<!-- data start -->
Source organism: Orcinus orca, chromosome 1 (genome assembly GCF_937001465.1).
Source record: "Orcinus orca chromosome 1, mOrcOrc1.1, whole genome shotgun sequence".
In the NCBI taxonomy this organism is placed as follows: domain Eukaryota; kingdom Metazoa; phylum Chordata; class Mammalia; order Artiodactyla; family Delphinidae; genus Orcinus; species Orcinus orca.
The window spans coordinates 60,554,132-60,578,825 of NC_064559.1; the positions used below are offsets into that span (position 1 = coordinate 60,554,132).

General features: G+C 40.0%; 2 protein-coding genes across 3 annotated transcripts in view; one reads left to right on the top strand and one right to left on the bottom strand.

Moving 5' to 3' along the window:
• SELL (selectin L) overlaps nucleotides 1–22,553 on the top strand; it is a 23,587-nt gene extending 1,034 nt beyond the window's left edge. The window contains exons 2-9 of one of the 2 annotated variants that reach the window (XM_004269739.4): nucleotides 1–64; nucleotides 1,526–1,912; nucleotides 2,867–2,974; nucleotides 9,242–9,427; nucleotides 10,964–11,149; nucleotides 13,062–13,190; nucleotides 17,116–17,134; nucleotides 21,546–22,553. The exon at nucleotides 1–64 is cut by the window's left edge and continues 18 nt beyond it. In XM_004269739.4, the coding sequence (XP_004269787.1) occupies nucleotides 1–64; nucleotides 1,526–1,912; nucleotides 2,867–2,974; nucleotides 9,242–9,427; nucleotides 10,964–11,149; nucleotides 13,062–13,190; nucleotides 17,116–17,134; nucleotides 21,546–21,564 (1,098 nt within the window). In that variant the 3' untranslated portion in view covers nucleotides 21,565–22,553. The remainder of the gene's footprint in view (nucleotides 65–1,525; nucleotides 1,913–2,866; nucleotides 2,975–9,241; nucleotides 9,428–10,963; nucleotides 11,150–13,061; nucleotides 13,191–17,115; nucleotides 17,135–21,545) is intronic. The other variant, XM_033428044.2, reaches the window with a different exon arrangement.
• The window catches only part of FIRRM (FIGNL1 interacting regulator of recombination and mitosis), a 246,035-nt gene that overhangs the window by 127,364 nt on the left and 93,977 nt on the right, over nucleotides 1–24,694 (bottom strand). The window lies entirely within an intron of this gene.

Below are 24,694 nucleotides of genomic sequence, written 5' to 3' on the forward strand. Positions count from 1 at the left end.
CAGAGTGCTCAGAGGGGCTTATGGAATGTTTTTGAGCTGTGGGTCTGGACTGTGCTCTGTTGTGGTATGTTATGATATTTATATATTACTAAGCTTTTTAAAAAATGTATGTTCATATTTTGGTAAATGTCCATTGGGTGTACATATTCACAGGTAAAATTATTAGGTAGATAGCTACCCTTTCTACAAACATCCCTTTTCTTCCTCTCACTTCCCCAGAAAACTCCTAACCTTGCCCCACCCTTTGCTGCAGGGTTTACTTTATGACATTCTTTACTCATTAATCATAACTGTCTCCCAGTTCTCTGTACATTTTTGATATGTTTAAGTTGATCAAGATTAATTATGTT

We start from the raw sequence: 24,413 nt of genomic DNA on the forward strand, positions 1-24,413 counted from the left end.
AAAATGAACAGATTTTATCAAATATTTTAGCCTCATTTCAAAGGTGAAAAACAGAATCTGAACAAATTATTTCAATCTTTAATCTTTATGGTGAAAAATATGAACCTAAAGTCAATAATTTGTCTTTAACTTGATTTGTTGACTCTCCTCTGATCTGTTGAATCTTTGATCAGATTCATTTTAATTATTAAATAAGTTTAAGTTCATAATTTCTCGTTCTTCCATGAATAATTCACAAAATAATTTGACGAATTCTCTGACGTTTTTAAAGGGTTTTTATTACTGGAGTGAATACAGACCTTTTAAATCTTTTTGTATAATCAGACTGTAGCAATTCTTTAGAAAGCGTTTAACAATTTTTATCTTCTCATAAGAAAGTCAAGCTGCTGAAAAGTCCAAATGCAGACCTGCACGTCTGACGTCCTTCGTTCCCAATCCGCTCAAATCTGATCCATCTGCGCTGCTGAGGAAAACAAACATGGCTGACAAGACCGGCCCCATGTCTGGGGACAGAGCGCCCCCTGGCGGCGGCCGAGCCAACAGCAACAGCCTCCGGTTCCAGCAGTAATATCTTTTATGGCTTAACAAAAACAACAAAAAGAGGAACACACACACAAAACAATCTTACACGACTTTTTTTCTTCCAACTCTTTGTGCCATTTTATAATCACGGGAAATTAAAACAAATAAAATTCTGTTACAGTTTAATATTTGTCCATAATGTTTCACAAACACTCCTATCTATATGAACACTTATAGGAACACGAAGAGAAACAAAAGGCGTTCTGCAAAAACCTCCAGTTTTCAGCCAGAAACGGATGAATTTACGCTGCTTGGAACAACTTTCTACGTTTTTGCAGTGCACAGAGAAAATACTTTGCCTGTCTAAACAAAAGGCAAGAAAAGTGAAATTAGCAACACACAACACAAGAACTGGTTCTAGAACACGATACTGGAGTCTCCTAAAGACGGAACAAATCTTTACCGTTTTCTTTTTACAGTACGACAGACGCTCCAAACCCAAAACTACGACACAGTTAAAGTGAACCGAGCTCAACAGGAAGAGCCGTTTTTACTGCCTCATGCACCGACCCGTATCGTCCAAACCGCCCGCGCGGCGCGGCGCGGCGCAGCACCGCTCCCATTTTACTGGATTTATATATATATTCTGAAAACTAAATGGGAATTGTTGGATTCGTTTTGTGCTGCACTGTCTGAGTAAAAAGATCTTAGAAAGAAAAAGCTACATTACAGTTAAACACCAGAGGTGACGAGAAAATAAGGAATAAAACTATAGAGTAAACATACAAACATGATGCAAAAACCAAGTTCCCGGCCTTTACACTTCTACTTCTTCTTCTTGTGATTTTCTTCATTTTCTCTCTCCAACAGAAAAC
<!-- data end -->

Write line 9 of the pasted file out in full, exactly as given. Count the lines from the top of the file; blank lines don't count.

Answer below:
Below are 24,694 nucleotides of genomic sequence, written 5' to 3' on the forward strand. Positions count from 1 at the left end.